Spellbinding, ridiculous, jaw-dropping and magical.
On Wednesday evening I experienced a whole new form of theatre. Two shows in one day, with over 5 hours of magic and the return of some of my favourite fictional characters.
I won’t lie – I was a bit sceptical about the concept of this production. Whilst I wouldn’t turn down more Potter for anything, I couldn’t shake this underlying feeling that the series should be left untouched. I feared the stories I loved being tainted somehow by a sequel that would struggle to live up to their magic. Secretly I was also feeling slightly resentful of the hefty price tag, especially when one has to fork out for not one, but two tickets, to see the eighth story in its entirety.
This feeling was only heightened when we arrived at the stunning Palace Theatre on Wednesday afternoon to find that we had to climb 4 flights of stairs to sit in seats so high up in a stuffy theatre, on a day when temperatures reached 30 degrees. Hot, tired and slightly disappointed with the view I began to feel slightly disgruntled.
Fortunately, I was not allowed to feel this way for long. The atmosphere in the audience was electric. This was no ordinary night at the theatre. This was a room packed full with Harry Potter fans who have spent the past 5 years lapping up tidbits released on Pottermore or J. K. Rowling’s Twitter account, desperate just for a taste of the Harry Potter world.
There was certainly a lot of pressure for this production to be a knockout and, there is no doubt about it – Harry Potter and the Cursed Child is a standout piece of theatre, albeit not a perfect one.
At this point, I would typically give a little teaser of the plot but I have been reminded frequently, and in no uncertain terms that I must #keepthesecrets, so I will not be divulging any plot details here for fear of severe repercussions. Whilst I feel that this campaign is slightly naïve, I do actually understand. The play is packed of surprises, plot twists and drama and being spoiler-free can only enhance the experience. I know for a fact it is far from hard to find plot spoilers on the internet but I must wholeheartedly discourage you from reading them.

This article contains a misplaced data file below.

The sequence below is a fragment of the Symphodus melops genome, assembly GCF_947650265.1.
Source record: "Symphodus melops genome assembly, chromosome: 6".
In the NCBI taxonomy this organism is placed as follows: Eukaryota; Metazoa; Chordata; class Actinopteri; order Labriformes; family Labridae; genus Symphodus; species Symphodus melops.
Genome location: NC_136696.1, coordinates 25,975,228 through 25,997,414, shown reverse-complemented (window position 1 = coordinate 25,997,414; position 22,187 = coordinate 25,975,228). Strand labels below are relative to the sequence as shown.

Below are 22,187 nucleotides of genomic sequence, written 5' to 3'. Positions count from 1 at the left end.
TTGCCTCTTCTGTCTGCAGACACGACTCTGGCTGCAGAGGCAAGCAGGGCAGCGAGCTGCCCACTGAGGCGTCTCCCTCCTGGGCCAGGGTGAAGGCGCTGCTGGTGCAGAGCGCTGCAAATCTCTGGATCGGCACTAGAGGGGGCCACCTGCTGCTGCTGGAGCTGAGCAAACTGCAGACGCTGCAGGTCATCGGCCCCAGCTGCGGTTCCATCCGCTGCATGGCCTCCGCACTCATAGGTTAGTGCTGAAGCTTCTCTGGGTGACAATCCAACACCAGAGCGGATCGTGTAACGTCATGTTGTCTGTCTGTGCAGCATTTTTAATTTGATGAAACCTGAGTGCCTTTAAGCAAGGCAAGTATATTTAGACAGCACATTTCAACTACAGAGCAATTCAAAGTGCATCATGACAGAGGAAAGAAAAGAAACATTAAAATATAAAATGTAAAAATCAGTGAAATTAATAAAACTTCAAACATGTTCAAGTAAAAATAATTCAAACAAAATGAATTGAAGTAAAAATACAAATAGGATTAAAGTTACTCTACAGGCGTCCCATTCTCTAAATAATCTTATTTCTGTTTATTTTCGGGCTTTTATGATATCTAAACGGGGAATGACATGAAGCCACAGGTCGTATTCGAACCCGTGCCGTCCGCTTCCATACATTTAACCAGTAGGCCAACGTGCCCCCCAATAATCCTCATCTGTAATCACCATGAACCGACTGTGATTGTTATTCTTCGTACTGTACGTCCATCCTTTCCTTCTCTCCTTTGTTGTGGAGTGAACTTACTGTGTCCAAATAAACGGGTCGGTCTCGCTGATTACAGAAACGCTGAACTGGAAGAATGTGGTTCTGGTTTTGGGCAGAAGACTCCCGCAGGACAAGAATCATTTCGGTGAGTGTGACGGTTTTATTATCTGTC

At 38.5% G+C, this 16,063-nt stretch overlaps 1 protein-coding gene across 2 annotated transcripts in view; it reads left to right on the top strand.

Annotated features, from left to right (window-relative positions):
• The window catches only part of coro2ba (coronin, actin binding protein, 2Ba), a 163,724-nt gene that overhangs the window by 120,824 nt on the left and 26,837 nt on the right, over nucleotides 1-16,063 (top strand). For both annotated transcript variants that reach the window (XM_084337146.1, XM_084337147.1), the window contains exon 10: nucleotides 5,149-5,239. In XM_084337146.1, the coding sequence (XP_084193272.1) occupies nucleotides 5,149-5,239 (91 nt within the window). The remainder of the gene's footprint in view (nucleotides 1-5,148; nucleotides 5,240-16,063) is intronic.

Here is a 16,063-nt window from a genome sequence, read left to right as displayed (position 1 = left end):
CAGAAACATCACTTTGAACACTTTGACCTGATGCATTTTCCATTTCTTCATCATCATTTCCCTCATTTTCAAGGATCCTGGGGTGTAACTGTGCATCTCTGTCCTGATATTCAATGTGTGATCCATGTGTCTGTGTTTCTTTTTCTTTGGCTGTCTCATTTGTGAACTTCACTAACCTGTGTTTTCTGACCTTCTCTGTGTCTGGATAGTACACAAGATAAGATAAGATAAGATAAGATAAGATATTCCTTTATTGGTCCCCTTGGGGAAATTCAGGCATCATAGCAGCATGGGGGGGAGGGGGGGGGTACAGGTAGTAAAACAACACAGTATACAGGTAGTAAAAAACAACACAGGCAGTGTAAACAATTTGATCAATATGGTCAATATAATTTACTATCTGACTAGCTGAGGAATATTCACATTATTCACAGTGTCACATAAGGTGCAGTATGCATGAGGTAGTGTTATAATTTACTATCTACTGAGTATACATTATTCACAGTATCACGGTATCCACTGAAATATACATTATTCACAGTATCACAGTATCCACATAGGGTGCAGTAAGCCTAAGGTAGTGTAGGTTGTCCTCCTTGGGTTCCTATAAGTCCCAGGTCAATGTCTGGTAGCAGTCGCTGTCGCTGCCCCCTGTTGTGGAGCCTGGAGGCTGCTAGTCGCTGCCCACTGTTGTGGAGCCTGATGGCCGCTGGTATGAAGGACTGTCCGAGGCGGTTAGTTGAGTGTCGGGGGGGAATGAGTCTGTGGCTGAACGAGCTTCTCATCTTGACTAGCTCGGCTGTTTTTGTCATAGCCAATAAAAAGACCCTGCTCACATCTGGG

All I will say is that the story picks up where the books left off, on Platform 9 and 3/4 with Harry, Ron, Hermione and Ginny bidding farewell to their children as they begin their own Hogwarts adventures. What follows is a story which seeks to explore complex family relationships, the power of love and friendship and, of course, magical Wizarding World adventure, and it does so successfully, most of the time.
Where the production excels most significantly, is the magic. A big question hanging over the idea of Harry Potter as a play has always been whether the spells could ever be portrayed effectively on stage. I am not the first, and I will not be the last, to say that the special effects seen here are phenomenal.
You will be left open-mouthed at the tricks and illusions used to change costumes in just one swish of a cloak, to disappear into bookcases, and most amazingly, to portray the use of polyjuice potion. The creative team have truly raised the bar and every spontaneous round of applause for each illusion was wholeheartedly deserved. Indeed, it was the cast that got the standing ovation, but the behind-the-scenes staff deserved to be out there, front-and-centre alongside them.
Unfortunately, the production is, at times, let down by weak, even contrived, plotting. Some issues were too conveniently solved and some character development at odds with past characterisation. The Harry Potter books always came with the overpowering sense that J. K. Rowling knew exactly what she was doing throughout. The Cursed Child occasionally felt like they had a few big ideas for dramatic moments that they then had to find a way to string together. Sometimes it was successful but other times it felt a bit lazy and lacking in the fine-tuning of Rowling’s past works.
When the production was most powerful was in the more simple moments: the scenes where the relationships were put under the microscope, moving from portraying heartbreaking emotion to eliciting rib-cracking laughter.
It seemed impossible to imagine that new actors could ever fill the shoes of the beloved Dan, Rupert and Emma and yet Jamie Parker, Pat Thornley and Noma Dumezweni (Harry, Ron and Hermione) do a pretty fine job, effectively bringing a maturity to the characters millions grew up loving. Thornley’s Ron was brilliant, although it’s a shame that the character has been demoted to mostly comic relief (albeit excellent).
Personally, I was most concerned about the portrayal of Hermione – a character I idolised as a child and still believe is one of the best female fictional icons. Any actress taking the role would be under a microscope but Dumezweni is simply outstanding, bringing a warmth to the Hermione we know and love.
Yet Harry, Ron and Hermione are not the only central characters in this production. This play is also about the new generation. Sam Clemmett effectively encapsulates the struggles of being Albus Potter and Anthony Boyle as Scorpius Malfoy was simply fantastic. I cannot say more without spoiling it.
Unfortunately, the play has yet to solve the Ginny Weasley-issue. I still have not seen this character done the justice I believe she deserves. Not that Poppy Miller is a bad actress, I just can’t match up the fiesty Weasley of the books with this slightly frumpy portrayal.
Ultimately, groundbreaking special effects, set design and music combined with a captivating, albeit occasionally ridiculous, plot, and wonderful performances, makes for a pretty special night at the theatre.
At the end of the day, after 5 Potter-less years, we would have taken anything, but they gave us a heck of a lot more.